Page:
James Farmelant farmelantj at juno.com
Sat Sep 12 13:48:36 PDT 1998

In _The German Ideology_ Marx wrote about the 'separation of powers' in terms of reflecting an equilibrium between contending classes or as he put it: "For instance, in an age and in a country where royal power, aristocracy and bourgeoisie are contending for mastery and where, therefore, mastery is shared, the doctrine of the separation of powers proves to be the dominant idea and is expressed as an "eternal law."" Here, Marx's analysis is pretty much in line with the analyses of classical political theorists ranging from Aristotle and Polybius to Enlightenment authors like Montesquieu except that Marx "historicized" what earlier authors took to be an eternal principle.

The "separation of powers" in the US Constitution was also justified by the Framers along similar lines drawing especially from Montesquieu's _The Spirit of the Laws_. However, its real function and purpose and function cannot be understood in those terms. Interestingly enough the Federalist Papers especially Paper #10 does direct us to its true purpose. There Madison discussed the necessity of protecting the interests of minorities from the tyranny of transient majorities. From a close reading of Madison's text it becomes apparent that the type of minority whose interests he was concerned with protecting was the wealthy classes -- i.e. the bourgeoisie, as Doug pointed out. At some point the overturning of this constitutional structure will have to become a priority for progressives if they are serious about pursuing radical change in the US.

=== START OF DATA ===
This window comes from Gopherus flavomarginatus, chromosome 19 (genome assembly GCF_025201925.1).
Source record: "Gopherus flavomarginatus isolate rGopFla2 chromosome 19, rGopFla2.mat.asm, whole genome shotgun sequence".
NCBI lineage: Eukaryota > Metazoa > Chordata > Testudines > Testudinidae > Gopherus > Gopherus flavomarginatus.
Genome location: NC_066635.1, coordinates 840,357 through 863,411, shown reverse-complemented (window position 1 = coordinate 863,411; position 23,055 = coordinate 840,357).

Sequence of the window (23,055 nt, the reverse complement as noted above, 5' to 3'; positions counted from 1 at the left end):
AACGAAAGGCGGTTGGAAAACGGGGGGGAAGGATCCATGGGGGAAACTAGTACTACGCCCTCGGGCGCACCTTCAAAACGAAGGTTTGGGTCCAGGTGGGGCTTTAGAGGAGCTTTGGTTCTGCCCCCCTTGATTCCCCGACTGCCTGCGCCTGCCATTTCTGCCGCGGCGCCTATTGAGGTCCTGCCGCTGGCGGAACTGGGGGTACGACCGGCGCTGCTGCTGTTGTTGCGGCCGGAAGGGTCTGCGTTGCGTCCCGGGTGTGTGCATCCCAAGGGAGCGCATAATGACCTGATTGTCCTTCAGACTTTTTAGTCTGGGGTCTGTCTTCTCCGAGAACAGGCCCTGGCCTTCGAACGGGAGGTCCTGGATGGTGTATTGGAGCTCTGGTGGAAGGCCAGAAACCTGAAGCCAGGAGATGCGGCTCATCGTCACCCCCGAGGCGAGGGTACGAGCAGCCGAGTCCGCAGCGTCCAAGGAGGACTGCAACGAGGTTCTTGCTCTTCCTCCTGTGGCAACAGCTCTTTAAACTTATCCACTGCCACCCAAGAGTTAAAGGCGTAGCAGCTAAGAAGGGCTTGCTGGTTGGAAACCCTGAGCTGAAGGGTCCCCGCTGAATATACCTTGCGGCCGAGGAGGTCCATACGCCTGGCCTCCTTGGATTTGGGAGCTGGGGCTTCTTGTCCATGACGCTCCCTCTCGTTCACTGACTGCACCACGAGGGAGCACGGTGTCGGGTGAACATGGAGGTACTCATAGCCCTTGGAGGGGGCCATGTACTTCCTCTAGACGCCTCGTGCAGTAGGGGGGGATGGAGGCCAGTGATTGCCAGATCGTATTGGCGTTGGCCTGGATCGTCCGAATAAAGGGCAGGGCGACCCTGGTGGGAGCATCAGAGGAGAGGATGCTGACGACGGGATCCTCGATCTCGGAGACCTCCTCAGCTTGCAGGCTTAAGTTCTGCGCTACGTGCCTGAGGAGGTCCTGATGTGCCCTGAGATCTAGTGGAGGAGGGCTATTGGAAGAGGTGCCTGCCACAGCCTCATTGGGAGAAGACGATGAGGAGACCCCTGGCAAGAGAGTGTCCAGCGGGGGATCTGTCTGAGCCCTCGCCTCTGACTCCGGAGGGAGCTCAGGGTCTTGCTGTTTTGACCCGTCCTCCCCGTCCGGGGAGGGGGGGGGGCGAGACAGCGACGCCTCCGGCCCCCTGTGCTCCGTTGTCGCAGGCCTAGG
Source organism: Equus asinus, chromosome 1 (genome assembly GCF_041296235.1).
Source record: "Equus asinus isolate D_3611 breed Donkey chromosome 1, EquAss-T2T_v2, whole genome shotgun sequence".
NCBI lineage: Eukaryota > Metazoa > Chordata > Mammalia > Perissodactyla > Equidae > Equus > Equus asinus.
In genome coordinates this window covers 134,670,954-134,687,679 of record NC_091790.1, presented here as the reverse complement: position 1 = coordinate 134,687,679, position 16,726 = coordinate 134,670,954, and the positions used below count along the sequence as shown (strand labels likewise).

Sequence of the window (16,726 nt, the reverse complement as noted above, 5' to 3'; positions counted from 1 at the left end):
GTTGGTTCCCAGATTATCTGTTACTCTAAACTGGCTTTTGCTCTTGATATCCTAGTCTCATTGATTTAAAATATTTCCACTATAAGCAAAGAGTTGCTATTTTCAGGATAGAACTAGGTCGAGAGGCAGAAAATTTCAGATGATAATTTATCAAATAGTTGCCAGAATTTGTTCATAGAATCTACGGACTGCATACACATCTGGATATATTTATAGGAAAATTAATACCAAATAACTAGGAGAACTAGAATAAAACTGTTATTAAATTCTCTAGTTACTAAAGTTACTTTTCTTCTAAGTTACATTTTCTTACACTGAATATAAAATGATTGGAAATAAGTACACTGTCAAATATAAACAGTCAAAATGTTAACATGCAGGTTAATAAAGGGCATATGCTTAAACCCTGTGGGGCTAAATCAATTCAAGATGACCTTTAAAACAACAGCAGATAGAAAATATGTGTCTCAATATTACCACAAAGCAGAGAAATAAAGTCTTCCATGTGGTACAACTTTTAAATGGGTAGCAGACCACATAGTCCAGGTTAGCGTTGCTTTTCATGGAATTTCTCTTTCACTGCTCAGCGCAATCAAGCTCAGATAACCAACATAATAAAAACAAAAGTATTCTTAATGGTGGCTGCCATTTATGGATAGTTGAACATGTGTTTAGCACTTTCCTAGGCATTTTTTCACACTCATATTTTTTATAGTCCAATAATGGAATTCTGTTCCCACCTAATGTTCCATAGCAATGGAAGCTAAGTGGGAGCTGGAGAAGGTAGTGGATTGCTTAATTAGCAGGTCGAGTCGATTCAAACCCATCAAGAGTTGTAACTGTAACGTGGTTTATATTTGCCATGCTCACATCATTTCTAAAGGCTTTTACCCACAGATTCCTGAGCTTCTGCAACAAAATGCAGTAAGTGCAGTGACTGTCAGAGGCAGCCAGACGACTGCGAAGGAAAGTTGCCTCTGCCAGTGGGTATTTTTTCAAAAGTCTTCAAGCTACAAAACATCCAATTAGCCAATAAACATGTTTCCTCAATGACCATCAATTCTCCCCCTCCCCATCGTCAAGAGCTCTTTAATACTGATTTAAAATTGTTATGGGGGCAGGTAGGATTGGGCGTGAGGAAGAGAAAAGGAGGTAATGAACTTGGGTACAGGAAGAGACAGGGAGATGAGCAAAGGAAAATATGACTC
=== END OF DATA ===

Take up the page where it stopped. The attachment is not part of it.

Jim Farmelant On Sat, 12 Sep 1998 11:53:56 -0400 Doug Henwood <dhenwood at panix.com> writes:
>hoov wrote:
>>rightly or wrongly, M opposed separation of powers...he refers, in
>>*Crisis and Counter-Revolution*, to the 'worm-eaten theory of
>>division of powers'...moreover, he calls the theory 'old
>>constitutional folly' in *The Constitution of the French Republic*
>>and goes on to say that the 'condition of a free government is not
>>the division, but the unity of power.'
>And looking at the U.S., where the separation of powers is
>Marx is exactly right. That constitutional structure is one of the
>why there is no socialism in America, and the bourgeoisie rule with
>Except the bourgies seem in a mood to eat themselves right now...

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